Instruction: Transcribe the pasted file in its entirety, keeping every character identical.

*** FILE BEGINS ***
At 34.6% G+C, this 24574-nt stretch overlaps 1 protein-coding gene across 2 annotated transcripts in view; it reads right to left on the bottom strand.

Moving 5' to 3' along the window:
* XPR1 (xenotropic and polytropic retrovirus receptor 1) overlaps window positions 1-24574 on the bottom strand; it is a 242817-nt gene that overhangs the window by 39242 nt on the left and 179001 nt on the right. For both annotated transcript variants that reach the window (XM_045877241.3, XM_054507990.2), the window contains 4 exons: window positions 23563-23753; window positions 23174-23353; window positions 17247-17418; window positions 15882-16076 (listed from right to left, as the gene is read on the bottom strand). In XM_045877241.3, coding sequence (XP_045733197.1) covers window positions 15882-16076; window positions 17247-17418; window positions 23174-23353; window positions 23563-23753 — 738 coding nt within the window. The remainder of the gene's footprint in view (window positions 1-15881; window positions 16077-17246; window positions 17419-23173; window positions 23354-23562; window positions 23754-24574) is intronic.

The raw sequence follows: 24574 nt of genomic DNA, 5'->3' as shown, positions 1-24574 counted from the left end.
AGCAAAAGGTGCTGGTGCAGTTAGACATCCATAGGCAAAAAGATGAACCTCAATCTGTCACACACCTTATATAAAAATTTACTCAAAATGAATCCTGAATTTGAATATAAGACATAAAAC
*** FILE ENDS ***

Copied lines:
At 34.6% G+C, this 24574-nt stretch overlaps 1 protein-coding gene across 2 annotated transcripts in view; it reads right to left on the bottom strand.

Moving 5' to 3' along the window:
* XPR1 (xenotropic and polytropic retrovirus receptor 1) overlaps window positions 1-24574 on the bottom strand; it is a 242817-nt gene that overhangs the window by 39242 nt on the left and 179001 nt on the right. For both annotated transcript variants that reach the window (XM_045877241.3, XM_054507990.2), the window contains 4 exons: window positions 23563-23753; window positions 23174-23353; window positions 17247-17418; window positions 15882-16076 (listed from right to left, as the gene is read on the bottom strand). In XM_045877241.3, coding sequence (XP_045733197.1) covers window positions 15882-16076; window positions 17247-17418; window positions 23174-23353; window positions 23563-23753 — 738 coding nt within the window. The remainder of the gene's footprint in view (window positions 1-15881; window positions 16077-17246; window positions 17419-23173; window positions 23354-23562; window positions 23754-24574) is intronic.

The raw sequence follows: 24574 nt of genomic DNA, 5'->3' as shown, positions 1-24574 counted from the left end.
AGCAAAAGGTGCTGGTGCAGTTAGACATCCATAGGCAAAAAGATGAACCTCAATCTGTCACACACCTTATATAAAAATTTACTCAAAATGAATCCTGAATTTGAATATAAGACATAAAAC